Journal of Child Language

Intonation development from five to thirteen 1

a1 University of Sheffield
a2 Queen Margaret University College, Edinburgh
a3 University College, London

Article author query
wells b   [PubMed][Google Scholar] 
peppe s   [PubMed][Google Scholar] 
goulandris n   [PubMed][Google Scholar] 


Research undertaken to date suggests that important developments in the understanding and use of intonation may take place after the age of 5;0. The present study aims to provide a more comprehensive account of these developments. A specially designed battery of prosodic tasks was administered to four groups of thirty children, from London (U.K.), with mean ages of 5;6, 8;7, 10;10 and 13;9. The tasks tap comprehension and production of functional aspects of intonation, in four communicative areas: CHUNKING (i.e. prosodic phrasing), AFFECT, INTERACTION and FOCUS. Results indicate that there is considerable variability among children within each age band on most tasks. The ability to produce intonation functionally is largely established in five-year-olds, though some specific functional contrasts are not mastered until C.A. 8;7. Aspects of intonation comprehension continue to develop up to C.A. 10;10, correlating with measures of expressive and receptive language development.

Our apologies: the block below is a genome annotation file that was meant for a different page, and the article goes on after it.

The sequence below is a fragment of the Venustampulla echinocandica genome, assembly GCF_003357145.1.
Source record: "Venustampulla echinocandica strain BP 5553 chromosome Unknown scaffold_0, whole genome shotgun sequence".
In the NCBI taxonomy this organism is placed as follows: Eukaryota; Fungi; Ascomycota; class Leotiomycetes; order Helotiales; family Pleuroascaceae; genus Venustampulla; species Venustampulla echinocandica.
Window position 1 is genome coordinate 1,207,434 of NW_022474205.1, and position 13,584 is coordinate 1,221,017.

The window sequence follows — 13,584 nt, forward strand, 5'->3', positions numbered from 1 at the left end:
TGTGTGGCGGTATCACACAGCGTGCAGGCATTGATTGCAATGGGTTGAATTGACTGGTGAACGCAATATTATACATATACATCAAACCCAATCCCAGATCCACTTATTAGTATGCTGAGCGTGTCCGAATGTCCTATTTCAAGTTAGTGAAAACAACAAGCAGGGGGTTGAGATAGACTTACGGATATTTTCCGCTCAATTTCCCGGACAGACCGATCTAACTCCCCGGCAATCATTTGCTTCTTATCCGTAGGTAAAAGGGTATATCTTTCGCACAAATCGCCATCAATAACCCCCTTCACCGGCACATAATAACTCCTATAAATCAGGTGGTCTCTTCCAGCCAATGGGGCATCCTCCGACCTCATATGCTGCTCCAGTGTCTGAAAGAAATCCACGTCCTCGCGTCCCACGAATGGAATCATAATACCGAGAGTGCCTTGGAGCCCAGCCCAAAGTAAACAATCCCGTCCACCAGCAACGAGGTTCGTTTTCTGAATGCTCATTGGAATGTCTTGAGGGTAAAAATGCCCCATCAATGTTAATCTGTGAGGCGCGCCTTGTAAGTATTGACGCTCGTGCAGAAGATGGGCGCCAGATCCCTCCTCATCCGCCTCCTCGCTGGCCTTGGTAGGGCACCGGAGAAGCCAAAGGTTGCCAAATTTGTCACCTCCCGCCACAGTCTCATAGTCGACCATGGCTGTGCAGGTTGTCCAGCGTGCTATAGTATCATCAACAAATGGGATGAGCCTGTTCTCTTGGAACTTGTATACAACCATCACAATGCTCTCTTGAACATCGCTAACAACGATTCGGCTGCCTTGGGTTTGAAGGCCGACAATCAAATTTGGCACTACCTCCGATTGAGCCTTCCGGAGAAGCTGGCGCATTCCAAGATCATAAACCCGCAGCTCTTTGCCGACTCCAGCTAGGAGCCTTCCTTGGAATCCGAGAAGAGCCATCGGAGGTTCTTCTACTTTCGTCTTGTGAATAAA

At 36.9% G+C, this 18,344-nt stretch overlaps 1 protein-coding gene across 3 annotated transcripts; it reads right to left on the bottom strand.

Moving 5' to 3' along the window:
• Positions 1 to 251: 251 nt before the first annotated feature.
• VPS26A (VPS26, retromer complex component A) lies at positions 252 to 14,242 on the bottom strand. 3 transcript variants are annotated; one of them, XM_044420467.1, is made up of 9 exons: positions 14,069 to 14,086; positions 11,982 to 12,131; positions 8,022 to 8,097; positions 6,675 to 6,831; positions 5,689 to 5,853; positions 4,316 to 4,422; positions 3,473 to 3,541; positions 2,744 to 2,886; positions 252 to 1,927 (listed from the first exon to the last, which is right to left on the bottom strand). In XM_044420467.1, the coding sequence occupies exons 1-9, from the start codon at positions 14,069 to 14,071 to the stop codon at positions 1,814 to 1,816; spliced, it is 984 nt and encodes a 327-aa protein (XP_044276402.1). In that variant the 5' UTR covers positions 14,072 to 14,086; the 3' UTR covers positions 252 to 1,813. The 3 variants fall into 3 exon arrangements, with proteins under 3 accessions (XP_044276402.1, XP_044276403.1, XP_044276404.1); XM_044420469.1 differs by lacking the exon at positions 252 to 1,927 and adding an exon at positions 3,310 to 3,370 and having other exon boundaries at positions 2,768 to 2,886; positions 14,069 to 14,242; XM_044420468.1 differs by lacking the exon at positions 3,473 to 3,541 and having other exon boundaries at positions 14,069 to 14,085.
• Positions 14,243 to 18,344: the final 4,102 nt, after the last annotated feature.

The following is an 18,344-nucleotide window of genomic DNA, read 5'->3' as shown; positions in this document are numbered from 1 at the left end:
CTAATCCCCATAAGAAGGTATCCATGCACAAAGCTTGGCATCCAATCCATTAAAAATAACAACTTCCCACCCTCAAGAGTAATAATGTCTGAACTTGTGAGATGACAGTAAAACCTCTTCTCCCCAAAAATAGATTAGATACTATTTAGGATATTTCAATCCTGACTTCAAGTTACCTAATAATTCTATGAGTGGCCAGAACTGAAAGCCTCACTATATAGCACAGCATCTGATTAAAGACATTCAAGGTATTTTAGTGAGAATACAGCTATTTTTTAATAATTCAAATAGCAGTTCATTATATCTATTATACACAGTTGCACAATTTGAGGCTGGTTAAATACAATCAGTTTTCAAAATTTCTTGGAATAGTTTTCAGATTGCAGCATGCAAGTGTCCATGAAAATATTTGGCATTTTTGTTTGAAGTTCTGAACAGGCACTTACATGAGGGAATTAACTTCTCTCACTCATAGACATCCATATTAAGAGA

(Published Online December 1 2004)
(Received July 30 2001)
(Revised March 3 2004)

c1 Professor Bill Wells, Department of Human Communication Sciences, University of Sheffield, 31 Claremont Crescent, Sheffield S10 2TA, UK. tel: 44 (0)114 2222429; fax: 44 (0)114 2730547; e-mail:


1 This research was supported by award R000236696 from the Economic and Social Research Council (U.K.), to Bill Wells and Sue Peppé, both then at the Department of Human Communication Science, University College London. Preparation of this article was supported by an ESRC Research Fellowship to the first author (R000271063). We are grateful to the children who participated in this research, to the teachers and parents who facilitated their participation; to Jana Dankovicová for advice on prosodic hierarchies; and especially to Harriet Lang for assistance with recording and data collection.